A private gathering of 150 unnamed religious activists tried to throw the South Carolina evangelical vote to Santorum. That gathering was held at the ranch of a Southern Baptist Convention conservative takeover heavyweight – retired Texas Judge Paul Pressler. As Interfaith Alliance head Welton Gaddy said on the Jan. 21 broadcast, it had all the hallmarks of Pressler’s manipulations of the SBC:
The eventual victors touted the movement as the “conservative resurgence” and claim that it rescued the nation’s second-largest faith group from liberalism and decline. Gaddy, who was active in SBC leadership until the 1980s, said he called it “political fundamentalism,” which he defined as “a manipulation of theological issues and church loyalty to advance purposes latched on to interests in politics, money and power.”
The politics of religion still prevailed in South Carolina, albeit without being bent to Pressler’s will by handing the primary to Rick Santorum.
Mark Silk found that the evangelicals instead chose Catholic Newt Gingrich as their alternative to Mormon Mitt Romney:
The Mormon Gap killed Mitt Romney. Defined as the percentage-point difference between the evangelical and the non-evangelical vote for a given Mormon candidate in a Republican primary, it turned out to be 16 points; i.e. Romney won 38 percent of non-evangelicals but only 22 percent of evangelicals. By contrast, Newt Gingrich won 44 percent of evangelicals, as opposed to only 33 percent of non-evangelicals.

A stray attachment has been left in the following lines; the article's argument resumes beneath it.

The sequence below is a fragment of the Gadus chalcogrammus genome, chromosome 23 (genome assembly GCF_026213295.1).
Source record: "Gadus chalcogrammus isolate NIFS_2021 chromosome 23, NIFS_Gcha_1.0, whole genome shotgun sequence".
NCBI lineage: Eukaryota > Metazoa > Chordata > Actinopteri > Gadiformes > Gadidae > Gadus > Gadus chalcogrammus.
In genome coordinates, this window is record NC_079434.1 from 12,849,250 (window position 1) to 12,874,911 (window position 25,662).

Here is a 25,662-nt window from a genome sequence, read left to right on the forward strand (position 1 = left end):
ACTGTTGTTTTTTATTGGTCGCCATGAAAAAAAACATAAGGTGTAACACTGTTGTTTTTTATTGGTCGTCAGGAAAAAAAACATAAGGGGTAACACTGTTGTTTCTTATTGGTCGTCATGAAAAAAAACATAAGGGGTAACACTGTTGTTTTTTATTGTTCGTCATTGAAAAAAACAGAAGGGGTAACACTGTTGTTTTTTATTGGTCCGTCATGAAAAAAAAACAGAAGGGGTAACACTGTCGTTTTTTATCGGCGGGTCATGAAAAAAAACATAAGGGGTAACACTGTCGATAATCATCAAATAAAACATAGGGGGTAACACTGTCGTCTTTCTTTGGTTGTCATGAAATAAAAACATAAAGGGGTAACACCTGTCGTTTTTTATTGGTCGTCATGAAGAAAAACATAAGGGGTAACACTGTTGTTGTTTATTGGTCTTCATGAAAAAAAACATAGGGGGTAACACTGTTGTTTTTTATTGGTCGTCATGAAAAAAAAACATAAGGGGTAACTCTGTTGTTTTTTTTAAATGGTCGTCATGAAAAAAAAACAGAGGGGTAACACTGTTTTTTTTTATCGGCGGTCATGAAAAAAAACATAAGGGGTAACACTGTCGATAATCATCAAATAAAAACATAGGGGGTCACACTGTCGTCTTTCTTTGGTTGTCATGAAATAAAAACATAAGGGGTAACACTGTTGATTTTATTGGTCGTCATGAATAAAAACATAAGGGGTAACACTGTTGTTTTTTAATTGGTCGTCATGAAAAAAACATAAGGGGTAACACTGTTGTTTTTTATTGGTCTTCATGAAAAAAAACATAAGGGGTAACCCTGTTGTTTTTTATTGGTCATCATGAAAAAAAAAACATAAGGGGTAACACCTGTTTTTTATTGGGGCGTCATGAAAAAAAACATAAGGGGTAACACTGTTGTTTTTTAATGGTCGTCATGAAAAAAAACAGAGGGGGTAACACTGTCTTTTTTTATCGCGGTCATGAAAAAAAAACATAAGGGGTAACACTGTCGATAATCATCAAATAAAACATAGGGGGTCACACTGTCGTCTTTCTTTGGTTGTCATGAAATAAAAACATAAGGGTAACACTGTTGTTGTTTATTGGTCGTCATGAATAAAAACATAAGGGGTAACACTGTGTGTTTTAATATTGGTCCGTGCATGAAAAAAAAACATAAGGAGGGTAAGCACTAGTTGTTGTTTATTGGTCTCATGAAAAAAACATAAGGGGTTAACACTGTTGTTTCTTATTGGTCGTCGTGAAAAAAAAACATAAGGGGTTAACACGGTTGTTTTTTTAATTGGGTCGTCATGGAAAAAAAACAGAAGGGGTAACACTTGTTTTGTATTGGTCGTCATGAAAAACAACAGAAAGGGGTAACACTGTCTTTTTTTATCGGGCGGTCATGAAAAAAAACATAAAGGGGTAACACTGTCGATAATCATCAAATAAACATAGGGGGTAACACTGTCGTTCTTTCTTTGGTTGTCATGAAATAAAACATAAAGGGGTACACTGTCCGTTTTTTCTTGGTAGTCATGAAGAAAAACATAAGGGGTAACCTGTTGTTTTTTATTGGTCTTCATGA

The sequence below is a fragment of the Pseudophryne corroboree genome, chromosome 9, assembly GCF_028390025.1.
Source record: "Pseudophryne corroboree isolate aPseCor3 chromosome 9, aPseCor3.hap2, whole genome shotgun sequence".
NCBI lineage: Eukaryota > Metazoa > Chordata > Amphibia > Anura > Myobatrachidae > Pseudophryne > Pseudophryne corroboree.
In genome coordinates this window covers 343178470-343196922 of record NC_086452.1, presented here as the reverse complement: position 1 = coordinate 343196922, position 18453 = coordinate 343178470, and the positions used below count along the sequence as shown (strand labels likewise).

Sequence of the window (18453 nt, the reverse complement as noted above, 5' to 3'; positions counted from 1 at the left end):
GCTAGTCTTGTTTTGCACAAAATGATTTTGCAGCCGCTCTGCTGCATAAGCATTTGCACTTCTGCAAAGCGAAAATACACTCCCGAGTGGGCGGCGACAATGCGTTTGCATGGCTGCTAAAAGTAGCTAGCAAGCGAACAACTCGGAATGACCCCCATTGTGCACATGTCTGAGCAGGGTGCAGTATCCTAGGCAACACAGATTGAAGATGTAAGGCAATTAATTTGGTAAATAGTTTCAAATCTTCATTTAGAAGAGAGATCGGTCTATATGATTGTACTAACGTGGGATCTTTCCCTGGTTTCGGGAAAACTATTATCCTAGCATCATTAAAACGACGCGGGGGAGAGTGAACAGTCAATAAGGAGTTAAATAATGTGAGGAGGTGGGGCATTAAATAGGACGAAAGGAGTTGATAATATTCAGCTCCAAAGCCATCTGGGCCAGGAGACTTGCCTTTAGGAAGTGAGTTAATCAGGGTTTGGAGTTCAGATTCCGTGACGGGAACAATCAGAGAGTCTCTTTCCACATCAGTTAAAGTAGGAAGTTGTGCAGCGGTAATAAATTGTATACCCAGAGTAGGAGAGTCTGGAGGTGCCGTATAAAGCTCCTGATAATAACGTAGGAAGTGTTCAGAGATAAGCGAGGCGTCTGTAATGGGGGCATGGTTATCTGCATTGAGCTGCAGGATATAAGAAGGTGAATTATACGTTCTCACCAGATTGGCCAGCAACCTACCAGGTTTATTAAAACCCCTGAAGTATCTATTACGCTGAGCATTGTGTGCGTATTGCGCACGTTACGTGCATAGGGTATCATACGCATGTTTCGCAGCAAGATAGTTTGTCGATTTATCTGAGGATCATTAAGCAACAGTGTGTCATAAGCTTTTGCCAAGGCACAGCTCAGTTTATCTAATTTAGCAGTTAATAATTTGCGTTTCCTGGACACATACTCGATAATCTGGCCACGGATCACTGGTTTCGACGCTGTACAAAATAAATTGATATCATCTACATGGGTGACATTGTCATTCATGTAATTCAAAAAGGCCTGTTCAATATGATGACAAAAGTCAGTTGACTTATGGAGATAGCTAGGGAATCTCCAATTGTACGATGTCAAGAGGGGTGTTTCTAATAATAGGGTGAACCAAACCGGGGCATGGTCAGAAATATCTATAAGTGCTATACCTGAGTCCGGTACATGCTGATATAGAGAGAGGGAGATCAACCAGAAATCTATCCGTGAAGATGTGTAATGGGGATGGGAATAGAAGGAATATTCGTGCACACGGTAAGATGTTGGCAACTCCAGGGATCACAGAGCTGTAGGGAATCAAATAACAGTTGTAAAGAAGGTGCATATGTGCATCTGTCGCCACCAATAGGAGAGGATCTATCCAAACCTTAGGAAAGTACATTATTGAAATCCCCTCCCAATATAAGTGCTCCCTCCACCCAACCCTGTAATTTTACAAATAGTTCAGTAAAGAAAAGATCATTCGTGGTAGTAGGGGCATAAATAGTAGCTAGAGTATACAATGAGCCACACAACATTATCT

New York University Professor Jay Rosen parses Republican views as reality vs reality-denial. Similarly, an irrational anti-Mormon religious reflex may be seen as having had a determining effect in South Carolina. It may do so again in Florida.
One of 2008’s most important pieces of religious journalism: By Elizabeth A. Castelli:
A historian of early Christianity looks at contemporary evangelicalism’s persecution complexes in light of the Christian martyrdom tradition and the dangerously bruised egos of a massive movement that sees itself as victimized minority.
For passing Proposition 8, tolerance of Mormons is fine, says the behavior of Focus on the Family chairman & founder Dr. James Dobson.
He signed the AboveTheHate.com letter which opens with:
We write firstly to express our deep gratitude to you and the entire LDS community for the large and impressive contributions of your church and its members in protecting marriage in California and Arizona.
When Underground Apologetics objected to Mormon author Glenn Beck’s interview promoting his book “The Christmas Sweater,” though, Focus caved. They pulled it off the Focus on the Family’s CitizenLink site.
The Focus explanation to Joel Campbell of The Mormon Times:
You are correct to note that Mr. Beck is a member of the Mormon church, and that we did not make mention of this fact in our interview with him. We do recognize the deep theological difference between evangelical theology and Mormon theology, and it would have been prudent for us at least to have pointed out these differences. Because of the confusion, we have removed the interview from CitizenLink.
Bruce Tomaso wrote for the Dallas Morning News Religion Blog:
Focus on the Family represents itself as promoting Christian values. Many — but clearly not all — Christians believe that one of those values is tolerance.
To be more specific, the evangelical, right-wing, oogedy-boogedy branch of the GOP is what ails the erstwhile conservative party and will continue to afflict and marginalize its constituents if reckoning doesn’t soon cometh.
Absent such reform, she says, “the nation may need a new party.”
Read it here.